For whatever the reason, it’s a quiet afternoon at Terilli’s. The first floor is missing diners entirely, each table dressed up with white tablecloths and a yellow rose in the center. The bartender is cutting limes and leans over the counter to tell a story: He’s having a strange day after his ex-girlfriend showed up for an awkward exchange. Later, the valet guy walks in, does a dance, which one of Terilli’s servers answers with a like-minded dance. Another server walks out slices of classic white paper, which, if they were missing from the tables, would feel wrong. There’s joy in witnessing all the behind-the-scenes play in the moment: Terilli's is a neighborhood restaurant that almost didn't make it.
Nine years ago, just before the sun rose, a blaze tore through Terilli’s. The scene was gut-wrenching: Flames ran along the roof and smoke muted the sky with gray. Dallas firefighters blasted water into the fire and smoke from every angle they could find. A few hours after the four-alarm blaze began, the roof caved in over Terilli’s, Hurricane Grill and the Greenville Bar & Grill. Terilli’s had been open for 25 years.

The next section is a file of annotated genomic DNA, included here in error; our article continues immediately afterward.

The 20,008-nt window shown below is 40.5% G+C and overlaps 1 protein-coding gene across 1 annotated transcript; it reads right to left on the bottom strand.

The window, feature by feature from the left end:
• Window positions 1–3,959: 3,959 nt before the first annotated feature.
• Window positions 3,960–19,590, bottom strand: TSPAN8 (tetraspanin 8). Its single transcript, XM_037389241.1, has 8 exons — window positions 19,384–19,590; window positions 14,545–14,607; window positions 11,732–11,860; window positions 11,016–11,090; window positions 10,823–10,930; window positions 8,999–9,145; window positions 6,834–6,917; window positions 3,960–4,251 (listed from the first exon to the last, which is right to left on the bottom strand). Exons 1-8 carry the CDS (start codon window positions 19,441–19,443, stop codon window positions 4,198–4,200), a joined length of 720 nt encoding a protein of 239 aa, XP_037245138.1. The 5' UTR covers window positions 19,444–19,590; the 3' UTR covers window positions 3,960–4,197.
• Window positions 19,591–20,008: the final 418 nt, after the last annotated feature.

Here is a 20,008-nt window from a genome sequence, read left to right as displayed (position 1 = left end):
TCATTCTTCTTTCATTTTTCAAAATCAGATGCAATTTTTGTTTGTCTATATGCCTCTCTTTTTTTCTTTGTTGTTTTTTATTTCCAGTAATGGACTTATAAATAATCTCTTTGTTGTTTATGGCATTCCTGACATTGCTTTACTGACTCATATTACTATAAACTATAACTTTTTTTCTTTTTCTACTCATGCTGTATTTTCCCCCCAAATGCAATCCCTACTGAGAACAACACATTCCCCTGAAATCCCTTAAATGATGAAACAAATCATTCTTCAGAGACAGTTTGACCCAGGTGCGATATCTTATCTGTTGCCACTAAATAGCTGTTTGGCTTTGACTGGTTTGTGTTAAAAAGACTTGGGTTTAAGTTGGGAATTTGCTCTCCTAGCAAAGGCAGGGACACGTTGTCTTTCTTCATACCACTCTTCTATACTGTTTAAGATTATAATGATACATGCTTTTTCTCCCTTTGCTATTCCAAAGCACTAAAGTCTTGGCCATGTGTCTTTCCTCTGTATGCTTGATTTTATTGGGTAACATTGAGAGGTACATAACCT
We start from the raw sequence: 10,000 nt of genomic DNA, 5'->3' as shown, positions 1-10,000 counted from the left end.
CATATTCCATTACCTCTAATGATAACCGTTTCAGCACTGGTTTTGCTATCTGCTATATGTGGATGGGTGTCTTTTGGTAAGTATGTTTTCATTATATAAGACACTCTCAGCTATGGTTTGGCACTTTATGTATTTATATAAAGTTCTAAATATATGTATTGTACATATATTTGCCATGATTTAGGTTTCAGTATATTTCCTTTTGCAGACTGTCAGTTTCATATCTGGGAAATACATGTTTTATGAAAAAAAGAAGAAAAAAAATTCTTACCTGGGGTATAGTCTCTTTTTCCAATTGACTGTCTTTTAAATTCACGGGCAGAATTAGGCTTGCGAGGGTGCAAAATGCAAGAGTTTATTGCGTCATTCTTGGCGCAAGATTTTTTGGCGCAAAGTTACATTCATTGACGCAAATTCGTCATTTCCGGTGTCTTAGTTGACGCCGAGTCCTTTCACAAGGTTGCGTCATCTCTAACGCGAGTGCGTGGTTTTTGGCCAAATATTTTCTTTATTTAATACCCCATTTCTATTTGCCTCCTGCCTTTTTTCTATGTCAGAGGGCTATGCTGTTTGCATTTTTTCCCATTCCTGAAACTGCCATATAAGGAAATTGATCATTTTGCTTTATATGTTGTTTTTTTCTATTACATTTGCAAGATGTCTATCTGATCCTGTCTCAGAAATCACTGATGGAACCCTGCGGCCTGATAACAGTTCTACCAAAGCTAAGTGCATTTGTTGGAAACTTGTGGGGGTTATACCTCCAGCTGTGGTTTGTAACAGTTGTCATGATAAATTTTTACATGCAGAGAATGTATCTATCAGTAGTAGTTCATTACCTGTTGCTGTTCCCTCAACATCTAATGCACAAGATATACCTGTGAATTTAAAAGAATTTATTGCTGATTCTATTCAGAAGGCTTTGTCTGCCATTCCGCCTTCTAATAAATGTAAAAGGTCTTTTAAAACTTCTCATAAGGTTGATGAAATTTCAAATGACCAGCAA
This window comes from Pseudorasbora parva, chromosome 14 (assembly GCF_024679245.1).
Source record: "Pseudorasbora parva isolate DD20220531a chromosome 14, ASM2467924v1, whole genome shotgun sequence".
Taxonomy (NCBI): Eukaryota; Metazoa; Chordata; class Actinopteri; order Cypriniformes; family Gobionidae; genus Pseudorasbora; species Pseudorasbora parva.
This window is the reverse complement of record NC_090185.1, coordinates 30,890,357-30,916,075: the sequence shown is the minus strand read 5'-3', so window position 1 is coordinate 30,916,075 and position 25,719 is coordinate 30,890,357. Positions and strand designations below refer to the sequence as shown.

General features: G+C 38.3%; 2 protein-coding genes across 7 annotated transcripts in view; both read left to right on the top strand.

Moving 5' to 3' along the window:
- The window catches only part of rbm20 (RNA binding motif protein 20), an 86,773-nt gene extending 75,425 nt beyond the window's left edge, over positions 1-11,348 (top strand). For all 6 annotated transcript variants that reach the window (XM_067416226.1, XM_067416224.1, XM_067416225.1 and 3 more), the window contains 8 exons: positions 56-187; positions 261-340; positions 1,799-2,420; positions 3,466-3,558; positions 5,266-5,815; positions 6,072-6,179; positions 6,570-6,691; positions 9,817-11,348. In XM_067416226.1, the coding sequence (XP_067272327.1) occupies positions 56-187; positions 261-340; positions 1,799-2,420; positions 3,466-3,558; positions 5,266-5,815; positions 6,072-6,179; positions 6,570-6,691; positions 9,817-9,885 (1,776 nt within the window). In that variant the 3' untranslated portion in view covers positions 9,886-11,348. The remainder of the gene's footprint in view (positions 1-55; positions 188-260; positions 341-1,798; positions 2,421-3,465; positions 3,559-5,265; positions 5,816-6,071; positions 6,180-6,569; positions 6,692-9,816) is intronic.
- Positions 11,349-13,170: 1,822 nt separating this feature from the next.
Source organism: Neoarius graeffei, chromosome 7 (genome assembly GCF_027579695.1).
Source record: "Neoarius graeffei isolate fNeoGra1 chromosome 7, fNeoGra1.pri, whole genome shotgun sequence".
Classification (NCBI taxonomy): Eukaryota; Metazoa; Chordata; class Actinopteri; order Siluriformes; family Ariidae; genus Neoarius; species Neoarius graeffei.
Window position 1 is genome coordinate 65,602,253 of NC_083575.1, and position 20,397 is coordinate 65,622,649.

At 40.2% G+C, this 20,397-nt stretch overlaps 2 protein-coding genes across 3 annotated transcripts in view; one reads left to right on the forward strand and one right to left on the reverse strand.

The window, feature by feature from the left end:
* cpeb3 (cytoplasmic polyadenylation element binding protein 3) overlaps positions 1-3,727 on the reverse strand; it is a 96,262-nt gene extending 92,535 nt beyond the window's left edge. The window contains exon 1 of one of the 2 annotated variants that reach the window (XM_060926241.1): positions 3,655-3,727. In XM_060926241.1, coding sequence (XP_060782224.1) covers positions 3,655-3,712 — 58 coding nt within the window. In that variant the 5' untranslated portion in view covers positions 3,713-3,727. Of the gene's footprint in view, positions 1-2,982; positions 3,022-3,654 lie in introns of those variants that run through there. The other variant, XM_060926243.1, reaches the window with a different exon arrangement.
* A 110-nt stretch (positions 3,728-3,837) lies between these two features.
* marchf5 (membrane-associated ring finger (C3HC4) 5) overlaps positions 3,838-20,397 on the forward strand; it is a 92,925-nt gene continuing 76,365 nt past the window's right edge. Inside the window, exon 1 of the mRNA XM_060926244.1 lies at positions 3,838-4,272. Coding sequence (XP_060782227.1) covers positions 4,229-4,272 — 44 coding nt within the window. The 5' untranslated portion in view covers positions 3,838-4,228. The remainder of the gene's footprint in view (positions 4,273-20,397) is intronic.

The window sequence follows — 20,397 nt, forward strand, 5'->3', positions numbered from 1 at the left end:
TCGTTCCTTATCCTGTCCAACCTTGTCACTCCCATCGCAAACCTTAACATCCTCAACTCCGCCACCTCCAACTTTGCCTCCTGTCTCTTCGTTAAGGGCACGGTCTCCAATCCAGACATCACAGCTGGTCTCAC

Now, around 35 years after Greenville’s neighborhood Italian joint first opened — fire be damned — a pork osso bucco sandwich lands on the bar with french fries. It’s one of Dallas’ most surprising and simple lunches: Bolts of pork cling to a warm, peppery wine sauce under sheets of fresh spinach and thick-cut disk of red onion. There’s more of the wine sauce on the side, which, if you’re doing it right, will double as a dunk tank for the garlic Parmesan fries.
Halfway into the sandwich, alongside a few more tall tales from the bartender, I'm quick to find relief and gratitude for the neighborhood joint’s easygoing revival after such a devastating blaze. Not everything sings as tried-and-true as this lunch sandwich at Terilli’s. Some pastas, like a sausage and peppers tortellini, are overwhelmed by cream. Others suffer from butter intoxication. Crab claws are fine, thanks to the indefatigable duo of garlic and butter. That's when the real beauty of the pulled pork osso bucco sandwich hits you: It’s hovering on the brink of Italian and barbecue.
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Osso bucco, often a braised veal shank dish, is about as old a plate as dinosaur bones. “Why not make it on a sandwich?” is, truly, a beautiful thought for Lower Greenville. Even better: Few ingredients, served fresh-as-rain and in between a buttered bun, and right as the lunch hour gnaws at your gut. It’s a great meal at an Italian joint that’s literally survived the roof caving in.
Terilli's, 2815 Greenville Ave. (Lower Greenville)